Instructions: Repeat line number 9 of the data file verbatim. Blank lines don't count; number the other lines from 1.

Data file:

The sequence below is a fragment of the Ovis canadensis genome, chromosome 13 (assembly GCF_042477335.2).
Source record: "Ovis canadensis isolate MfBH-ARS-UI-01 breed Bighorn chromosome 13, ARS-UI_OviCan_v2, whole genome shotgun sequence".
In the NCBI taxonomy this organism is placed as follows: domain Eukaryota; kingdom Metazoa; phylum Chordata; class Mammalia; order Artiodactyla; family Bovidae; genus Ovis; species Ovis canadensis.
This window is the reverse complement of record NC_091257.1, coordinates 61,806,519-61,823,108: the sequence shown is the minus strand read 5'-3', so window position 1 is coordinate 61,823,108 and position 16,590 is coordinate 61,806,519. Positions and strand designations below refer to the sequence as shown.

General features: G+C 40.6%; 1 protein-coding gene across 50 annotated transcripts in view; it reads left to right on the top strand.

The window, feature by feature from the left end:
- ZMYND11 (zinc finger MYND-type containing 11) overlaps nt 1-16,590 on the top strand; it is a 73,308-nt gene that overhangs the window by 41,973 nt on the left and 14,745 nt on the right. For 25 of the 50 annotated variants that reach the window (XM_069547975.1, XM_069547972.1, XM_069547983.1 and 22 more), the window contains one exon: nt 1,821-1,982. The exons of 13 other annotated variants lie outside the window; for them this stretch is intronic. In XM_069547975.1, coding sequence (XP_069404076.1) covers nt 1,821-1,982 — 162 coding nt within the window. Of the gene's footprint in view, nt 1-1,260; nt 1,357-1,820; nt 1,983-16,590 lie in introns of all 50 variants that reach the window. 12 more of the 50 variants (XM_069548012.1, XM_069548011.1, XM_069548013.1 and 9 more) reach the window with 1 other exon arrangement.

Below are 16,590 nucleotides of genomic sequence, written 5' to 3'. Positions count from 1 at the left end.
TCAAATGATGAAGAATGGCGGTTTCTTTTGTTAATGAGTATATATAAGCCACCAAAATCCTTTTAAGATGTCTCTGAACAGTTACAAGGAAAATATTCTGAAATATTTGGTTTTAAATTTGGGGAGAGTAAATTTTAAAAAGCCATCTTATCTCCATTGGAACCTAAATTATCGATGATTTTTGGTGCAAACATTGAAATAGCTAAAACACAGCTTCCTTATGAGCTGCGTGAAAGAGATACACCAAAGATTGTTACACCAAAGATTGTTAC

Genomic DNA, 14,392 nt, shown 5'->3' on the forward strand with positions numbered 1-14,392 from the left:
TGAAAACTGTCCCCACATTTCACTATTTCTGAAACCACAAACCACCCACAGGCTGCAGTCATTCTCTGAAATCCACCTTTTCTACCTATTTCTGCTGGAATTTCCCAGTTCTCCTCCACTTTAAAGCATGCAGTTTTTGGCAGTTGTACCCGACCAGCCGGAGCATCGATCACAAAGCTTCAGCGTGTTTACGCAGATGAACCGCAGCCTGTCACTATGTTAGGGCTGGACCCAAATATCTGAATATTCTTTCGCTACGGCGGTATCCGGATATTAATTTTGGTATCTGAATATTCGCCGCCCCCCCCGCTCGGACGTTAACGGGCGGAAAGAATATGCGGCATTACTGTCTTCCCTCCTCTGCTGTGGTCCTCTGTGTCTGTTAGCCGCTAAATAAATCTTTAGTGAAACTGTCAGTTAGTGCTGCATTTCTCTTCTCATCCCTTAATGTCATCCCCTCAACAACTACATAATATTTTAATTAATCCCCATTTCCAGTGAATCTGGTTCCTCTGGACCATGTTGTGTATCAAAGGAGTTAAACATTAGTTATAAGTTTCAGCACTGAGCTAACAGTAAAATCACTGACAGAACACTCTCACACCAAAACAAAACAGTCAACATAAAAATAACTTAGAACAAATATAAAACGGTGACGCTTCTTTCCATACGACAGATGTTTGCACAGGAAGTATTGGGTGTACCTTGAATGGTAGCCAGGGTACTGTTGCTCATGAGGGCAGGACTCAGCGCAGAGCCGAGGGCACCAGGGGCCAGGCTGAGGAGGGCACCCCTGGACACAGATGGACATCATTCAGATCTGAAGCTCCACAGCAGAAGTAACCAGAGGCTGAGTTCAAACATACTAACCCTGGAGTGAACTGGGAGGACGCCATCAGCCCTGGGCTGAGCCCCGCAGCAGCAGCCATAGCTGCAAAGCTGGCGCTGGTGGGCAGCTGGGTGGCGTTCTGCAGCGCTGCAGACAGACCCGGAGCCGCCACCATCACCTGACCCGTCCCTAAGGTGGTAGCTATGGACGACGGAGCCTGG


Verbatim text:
TCAAATGATGAAGAATGGCGGTTTCTTTTGTTAATGAGTATATATAAGCCACCAAAATCCTTTTAAGATGTCTCTGAACAGTTACAAGGAAAATATTCTGAAATATTTGGTTTTAAATTTGGGGAGAGTAAATTTTAAAAAGCCATCTTATCTCCATTGGAACCTAAATTATCGATGATTTTTGGTGCAAACATTGAAATAGCTAAAACACAGCTTCCTTATGAGCTGCGTGAAAGAGATACACCAAAGATTGTTACACCAAAGATTGTTAC